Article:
One consistent theme repeated by politics insiders — many of them Palin critics — is that a diminishing number of voters actually remember her history in the state and her conduct as a vice presidential candidate and governor. And the data bears that out: Slightly more than half of Alaska voters, as of April, only registered to vote after Election Day in 2008, according to a review conducted on the Daily News’ behalf by the analytics firm TargetSmart.

How many ballots got rejected?

Two elections workers going through ballot envelopes.
Election officials Charles Pannone and Jane Moe Newby prepare ballot envelopes from the special primary election for Alaska’s lone U.S. House to be opened at the Division of Elections office in Anchorage on Monday. (Photo by Bill Roth/ADN)

One big question about Saturday’s special primary was how many ballots would be rejected.

Because the election was almost entirely by-mail, far more Alaska voters were using absentee ballots. And those absentee ballots require voters to take specific steps for election officials to validate and count them: Voters have to include a unique “identifier” on their ballot envelope, like their birth date or driver’s license number, as well as a signature from a witness. The witness signature requirement was waived in 2020 because of the COVID-19 pandemic, but it’s been reinstated this year.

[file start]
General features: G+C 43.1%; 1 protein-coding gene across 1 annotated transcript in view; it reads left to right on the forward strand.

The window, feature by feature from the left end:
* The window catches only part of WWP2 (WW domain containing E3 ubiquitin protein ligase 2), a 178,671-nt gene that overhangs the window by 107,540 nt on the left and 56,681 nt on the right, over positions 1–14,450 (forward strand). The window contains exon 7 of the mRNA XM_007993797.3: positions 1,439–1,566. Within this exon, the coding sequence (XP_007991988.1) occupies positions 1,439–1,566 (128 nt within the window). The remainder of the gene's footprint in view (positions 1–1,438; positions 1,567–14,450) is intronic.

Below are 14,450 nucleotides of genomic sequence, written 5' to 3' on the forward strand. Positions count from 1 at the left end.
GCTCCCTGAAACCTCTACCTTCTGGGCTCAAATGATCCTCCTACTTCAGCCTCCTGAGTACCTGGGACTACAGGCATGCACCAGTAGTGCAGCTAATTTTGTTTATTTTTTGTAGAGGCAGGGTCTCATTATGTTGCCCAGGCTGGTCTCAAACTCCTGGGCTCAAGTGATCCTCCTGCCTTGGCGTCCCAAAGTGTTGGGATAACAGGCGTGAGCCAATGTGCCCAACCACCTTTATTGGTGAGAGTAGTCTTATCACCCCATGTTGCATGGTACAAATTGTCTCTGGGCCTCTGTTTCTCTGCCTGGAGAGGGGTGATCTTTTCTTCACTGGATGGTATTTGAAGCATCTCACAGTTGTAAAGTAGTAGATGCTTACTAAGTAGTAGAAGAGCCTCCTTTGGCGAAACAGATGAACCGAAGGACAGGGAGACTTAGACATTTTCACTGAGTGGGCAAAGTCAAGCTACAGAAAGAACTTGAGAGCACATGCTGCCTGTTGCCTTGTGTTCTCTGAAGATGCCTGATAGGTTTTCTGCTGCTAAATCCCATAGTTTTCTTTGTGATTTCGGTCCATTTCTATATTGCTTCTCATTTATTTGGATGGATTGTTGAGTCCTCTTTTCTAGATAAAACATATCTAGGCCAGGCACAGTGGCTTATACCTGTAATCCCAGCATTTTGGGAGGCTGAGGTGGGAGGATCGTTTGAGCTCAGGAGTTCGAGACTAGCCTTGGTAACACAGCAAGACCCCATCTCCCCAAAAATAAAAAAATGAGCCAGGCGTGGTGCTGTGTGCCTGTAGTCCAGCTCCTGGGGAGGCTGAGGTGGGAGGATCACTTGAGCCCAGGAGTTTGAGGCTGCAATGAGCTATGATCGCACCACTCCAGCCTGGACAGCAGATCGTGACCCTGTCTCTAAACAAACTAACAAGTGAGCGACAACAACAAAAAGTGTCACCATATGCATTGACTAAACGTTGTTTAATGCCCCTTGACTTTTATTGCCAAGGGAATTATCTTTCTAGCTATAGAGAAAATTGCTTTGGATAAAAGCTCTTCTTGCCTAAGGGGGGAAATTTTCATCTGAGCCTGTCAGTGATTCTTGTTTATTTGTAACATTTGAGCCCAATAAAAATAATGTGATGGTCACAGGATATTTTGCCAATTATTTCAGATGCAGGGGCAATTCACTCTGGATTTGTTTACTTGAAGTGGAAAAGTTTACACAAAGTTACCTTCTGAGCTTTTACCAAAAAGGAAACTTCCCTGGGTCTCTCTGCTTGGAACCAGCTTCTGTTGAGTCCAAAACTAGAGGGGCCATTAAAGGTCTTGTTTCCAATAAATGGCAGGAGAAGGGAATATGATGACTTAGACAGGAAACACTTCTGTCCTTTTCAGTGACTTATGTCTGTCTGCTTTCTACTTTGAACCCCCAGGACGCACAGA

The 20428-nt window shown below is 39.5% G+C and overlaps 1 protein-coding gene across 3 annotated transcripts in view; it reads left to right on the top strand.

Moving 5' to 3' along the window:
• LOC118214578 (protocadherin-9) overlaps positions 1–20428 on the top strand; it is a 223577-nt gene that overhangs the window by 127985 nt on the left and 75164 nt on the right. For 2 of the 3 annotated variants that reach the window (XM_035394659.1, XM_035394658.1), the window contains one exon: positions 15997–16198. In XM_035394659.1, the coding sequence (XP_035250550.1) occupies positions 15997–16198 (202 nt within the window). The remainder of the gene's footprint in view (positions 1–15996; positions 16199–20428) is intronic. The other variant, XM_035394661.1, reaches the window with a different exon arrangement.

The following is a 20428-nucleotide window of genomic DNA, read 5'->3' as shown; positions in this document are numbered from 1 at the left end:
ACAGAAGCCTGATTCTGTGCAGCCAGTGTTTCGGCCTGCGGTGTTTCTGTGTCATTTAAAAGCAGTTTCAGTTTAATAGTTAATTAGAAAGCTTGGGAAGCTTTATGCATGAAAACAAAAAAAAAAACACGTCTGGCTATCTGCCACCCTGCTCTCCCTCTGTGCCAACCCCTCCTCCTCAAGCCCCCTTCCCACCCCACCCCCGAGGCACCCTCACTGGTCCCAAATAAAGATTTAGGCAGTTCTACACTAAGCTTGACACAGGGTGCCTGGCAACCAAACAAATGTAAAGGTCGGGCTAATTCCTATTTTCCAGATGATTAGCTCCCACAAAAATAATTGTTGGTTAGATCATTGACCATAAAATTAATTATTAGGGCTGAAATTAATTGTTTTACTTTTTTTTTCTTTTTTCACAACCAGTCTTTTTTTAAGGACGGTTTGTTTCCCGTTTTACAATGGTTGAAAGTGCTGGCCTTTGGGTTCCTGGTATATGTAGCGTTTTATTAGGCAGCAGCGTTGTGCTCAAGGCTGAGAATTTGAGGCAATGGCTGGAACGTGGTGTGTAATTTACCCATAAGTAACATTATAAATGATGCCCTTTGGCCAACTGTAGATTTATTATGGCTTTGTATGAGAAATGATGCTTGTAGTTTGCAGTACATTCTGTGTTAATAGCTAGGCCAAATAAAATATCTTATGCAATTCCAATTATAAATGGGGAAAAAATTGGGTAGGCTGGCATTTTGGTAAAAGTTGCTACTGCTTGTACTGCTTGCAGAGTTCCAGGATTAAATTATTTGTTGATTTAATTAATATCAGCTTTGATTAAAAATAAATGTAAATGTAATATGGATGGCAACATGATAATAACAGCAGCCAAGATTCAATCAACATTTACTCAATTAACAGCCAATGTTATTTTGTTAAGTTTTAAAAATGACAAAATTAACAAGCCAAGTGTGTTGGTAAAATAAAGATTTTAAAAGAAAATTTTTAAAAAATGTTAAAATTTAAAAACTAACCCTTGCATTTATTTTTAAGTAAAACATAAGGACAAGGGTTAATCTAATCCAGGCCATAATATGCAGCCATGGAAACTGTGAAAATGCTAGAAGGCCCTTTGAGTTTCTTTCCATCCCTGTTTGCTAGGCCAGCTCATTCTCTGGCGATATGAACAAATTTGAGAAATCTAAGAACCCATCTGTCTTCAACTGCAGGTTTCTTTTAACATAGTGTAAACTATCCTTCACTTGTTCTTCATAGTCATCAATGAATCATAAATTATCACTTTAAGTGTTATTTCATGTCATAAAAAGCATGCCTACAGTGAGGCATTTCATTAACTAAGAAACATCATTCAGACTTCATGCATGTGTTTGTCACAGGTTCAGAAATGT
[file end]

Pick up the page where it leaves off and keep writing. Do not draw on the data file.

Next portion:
In past primary elections, 5% or fewer of absentee ballots have been rejected. That rate tracks with this year’s data, which show that the state rejected 4,852 of the 139,340 ballots it received, or some 3.5% — though the overall number of rejected ballots was higher, because there were far more absentee ballots voted.

Some observers noted that a number of predominantly rural, Indigenous voting districts recorded significantly higher rates of rejections — as high as 17% in the district centered in the Southwest Alaska hub town of Bethel. But that rate also isn’t unprecedented: The voting district centered in the Western Alaska hub town of Nome saw 23%, or nine, of its 39 absentee ballots rejected in the 2016 primary.

State elections officials are not releasing a breakdown of how many absentee ballots were rejected for each of the different reasons for a rejection until after the counting process is finished. They did stress this week that the state does not use a signature verification process for voters or witnesses — so a signature not matching would not be a reason a ballot was invalidated this year.

There are 17 other reasons that a ballot could be rejected by law, said Tiffany Montemayor, a spokeswoman for the Alaska Division of Elections. Those include insufficient witnessing, a missing voter signature or a missing identifier.

The state, unlike the city of Anchorage, lacks a procedure for voters to “cure” a mistake with their ballot. A change to that rule has been discussed by Alaska lawmakers but failed to pass into law this year.

This story was originally published by the Anchorage Daily News and is republished here with permission.